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  • Tanganyika Buffer KH question

    Hi there,

    I've set up a Lake Tanganyika tank for some Neolamprologus multifasciatus. I initially used tap water to start the tank but want to slowly switch to RODI water buffered with Seachem Tanganyika Buffer and Seachem Cichlid Salts, to match their wild conditions as closely as possible. I will do this gradually as I do my normal weekly water changes.

    To this end, I have a 10L jerry can of RODI water to which I've added the salts and buffer, according to instructions (2.75g of salts and 1.25 g of buffer). I've left it for 24 hours with an airstone running inside. This produced a GH of 10 and a pH of ~9 (measured using liquid test and pH pen).

    However, the KH of this water is 4, which seems rather low to me. Should I add more buffer or will this also raise the pH?

    Any tips greatly appreciated.

    Thanks,
    Chris

  • #2
    kH seems to be marginally low to keep the pH from dropping too much. Nevertheless, you can always add some sodium bicarbonate to the RO water to increase it a bit. Overtime, Nitrification and fish waste will bring your pH down. You could probably focus on the kH later when your tank fully cycles so that your pH isn't too high to begin with.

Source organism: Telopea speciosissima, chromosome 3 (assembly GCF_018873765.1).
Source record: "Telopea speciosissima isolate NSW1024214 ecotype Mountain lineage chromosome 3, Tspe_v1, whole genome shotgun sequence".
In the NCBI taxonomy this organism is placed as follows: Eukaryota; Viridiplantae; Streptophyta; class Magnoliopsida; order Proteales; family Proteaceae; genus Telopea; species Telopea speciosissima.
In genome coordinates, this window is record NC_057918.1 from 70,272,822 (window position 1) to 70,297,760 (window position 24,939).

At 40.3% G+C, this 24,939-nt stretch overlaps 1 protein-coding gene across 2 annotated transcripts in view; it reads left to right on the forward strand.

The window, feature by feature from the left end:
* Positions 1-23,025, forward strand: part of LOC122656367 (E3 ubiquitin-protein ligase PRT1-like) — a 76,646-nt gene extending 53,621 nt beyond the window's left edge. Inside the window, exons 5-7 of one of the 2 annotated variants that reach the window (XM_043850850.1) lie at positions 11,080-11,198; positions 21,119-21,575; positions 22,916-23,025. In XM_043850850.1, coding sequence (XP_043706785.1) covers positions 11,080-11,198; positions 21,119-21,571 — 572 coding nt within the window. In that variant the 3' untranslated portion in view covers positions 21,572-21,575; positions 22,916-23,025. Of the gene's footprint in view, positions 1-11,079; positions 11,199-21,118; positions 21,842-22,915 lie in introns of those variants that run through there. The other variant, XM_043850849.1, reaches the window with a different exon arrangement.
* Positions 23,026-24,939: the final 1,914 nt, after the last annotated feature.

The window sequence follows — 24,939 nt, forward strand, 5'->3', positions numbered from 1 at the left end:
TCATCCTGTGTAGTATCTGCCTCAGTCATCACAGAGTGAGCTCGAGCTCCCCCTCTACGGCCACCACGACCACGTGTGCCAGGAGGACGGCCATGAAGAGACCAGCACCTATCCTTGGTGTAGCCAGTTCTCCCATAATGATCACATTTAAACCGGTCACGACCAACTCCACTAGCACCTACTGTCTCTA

Your gH will react with acids, too, so don't worry too much. Ideally, to breed cichlids (as I have in my outdoor man-made ponds), you'll want your kH to be between 12 and 17.
    Last edited by LabTest57; 07-25-2020, 00:14.

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    • #3
      Thanks for the info! I guess this is my point, I expected the buffer to raise the KH to cichlid levels so that a high pH of 9 can be maintained. I'll see how it goes, the KH in the tank at the moment is fairly high anyway.

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      • #4
        Actually, I forgot that Nitrification consumes quite a bit of kH as well.
        https://drive.google.com/file/d/16k3...w?usp=drivesdk
        (can't upload full-sized screenshots on here for some weird reason)
        I think you should raise it to at least 8 to avoid random pH swings during cycling. I remember one of my cichlid tanks having this issue at a dKH of 5. Although, my GH was on the low side.
        Last edited by LabTest57; 07-25-2020, 14:59.